Oliver didn’t trust his voice, so he nodded. They headed down the hall until they reach the door labeled “Hill, Joss.” The staff didn’t even try to give Rowan the family only speech because it would have been a pointless argument. After all, Rowan and Joss were practically identical.
Oliver had always been proud of being the “Spare” in their “Pair and Spare” triplets. He had all the comforts and the best friends of being part of a multiple birth, without any of the name confusion or people making assumptions at face value. His sisters used to tell him to be jealous of the advantages of being identical, but he never quite believed them.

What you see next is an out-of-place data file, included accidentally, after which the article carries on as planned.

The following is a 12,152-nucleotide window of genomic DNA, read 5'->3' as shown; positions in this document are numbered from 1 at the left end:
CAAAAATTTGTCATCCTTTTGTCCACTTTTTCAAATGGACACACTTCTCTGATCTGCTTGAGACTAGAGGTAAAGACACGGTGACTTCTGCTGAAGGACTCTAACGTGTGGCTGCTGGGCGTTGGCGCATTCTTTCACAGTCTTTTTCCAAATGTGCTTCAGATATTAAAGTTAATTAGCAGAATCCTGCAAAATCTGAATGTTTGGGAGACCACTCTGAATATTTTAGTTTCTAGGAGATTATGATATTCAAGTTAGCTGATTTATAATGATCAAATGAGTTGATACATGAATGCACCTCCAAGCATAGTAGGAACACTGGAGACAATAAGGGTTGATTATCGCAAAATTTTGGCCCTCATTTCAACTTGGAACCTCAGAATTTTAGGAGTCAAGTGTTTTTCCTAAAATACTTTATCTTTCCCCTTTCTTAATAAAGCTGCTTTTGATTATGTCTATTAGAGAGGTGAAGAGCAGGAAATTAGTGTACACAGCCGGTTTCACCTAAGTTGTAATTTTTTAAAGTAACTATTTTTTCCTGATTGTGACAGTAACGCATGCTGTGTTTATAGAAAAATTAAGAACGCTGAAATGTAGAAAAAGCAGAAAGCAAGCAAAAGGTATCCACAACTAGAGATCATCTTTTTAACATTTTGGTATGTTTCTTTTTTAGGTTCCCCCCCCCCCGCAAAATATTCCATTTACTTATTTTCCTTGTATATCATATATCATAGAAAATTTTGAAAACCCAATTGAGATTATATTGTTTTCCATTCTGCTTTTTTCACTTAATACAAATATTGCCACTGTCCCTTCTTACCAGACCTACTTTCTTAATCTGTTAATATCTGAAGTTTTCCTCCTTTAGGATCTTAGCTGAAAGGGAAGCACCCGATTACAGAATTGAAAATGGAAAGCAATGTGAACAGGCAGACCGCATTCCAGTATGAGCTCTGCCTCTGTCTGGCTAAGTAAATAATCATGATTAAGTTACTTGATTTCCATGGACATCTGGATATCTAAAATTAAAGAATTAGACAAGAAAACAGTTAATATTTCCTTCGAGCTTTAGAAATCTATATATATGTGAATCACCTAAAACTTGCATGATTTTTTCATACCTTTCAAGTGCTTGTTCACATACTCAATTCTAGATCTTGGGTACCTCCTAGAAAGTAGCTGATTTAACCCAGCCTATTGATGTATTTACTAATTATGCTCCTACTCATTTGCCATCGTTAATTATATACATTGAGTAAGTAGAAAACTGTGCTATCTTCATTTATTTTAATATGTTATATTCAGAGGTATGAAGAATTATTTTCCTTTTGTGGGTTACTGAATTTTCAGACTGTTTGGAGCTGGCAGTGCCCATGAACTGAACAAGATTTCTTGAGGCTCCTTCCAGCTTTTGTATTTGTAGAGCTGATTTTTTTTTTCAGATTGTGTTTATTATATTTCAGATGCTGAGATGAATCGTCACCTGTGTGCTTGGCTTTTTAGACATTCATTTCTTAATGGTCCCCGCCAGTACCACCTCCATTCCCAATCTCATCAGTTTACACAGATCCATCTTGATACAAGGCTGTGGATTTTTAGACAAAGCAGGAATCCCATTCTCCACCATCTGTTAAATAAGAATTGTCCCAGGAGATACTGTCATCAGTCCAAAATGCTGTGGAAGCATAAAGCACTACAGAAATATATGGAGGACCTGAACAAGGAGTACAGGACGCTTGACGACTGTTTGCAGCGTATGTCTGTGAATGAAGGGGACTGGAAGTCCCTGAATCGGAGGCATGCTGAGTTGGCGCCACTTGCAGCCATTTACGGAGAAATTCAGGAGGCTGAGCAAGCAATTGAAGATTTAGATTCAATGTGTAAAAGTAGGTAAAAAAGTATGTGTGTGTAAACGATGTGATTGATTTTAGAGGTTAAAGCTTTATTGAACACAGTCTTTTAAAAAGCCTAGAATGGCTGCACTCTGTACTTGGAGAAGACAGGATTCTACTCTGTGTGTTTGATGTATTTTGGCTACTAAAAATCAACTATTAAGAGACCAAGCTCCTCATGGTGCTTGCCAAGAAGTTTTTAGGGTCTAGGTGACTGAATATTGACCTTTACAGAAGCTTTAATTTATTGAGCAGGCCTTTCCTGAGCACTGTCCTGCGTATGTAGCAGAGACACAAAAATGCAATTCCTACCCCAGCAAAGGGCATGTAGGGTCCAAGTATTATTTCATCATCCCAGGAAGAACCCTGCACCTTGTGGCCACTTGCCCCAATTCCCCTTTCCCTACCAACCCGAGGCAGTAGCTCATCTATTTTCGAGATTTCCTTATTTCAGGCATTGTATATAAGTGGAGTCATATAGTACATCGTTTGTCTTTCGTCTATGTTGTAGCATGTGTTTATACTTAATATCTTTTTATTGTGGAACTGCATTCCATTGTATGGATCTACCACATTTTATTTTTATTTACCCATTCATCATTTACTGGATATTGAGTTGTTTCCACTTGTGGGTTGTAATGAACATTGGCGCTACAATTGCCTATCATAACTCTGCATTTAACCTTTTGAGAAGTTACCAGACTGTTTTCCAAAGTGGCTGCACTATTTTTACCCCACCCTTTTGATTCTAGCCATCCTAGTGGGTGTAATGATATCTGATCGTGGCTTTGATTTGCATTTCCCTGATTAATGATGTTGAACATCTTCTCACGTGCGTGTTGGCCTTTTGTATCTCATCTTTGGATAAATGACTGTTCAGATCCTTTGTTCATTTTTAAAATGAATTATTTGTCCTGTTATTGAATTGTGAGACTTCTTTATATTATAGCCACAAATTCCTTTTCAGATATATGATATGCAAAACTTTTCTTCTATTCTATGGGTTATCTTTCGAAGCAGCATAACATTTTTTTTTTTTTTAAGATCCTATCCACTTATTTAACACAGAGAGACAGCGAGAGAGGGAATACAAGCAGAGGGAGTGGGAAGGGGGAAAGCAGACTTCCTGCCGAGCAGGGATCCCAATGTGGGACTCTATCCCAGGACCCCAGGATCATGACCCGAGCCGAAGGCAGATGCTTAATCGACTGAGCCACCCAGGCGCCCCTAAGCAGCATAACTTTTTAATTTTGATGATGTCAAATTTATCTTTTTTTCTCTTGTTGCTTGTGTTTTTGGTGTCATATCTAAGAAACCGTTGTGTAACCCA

But, every now and then, he looked at them and was shocked by it, amazed by them. He was jealous of them, not because of the fact that they were identical, but because of the women they’d grown into. They had drastically different lives, but they focused so single-mindedly on their goals, and they had managed to achieve so much in their relatively short lives thus far.
Still, He had always been the only one who could tell them without hesitation, and it had been years since anyone put them in identical outfits–but to look at them side by side, Oliver was still amazed sometimes by just how similar they still looked all these years later.
But to see one practically dead to the world, and the other in such pain–It was almost too much for Oliver to bear. “I’m so sorry, Rowan. I wanted to fix this. I want Joss back.” Oliver covered his mouth after his outburst, yet a single strangled sob slipped through his fingers.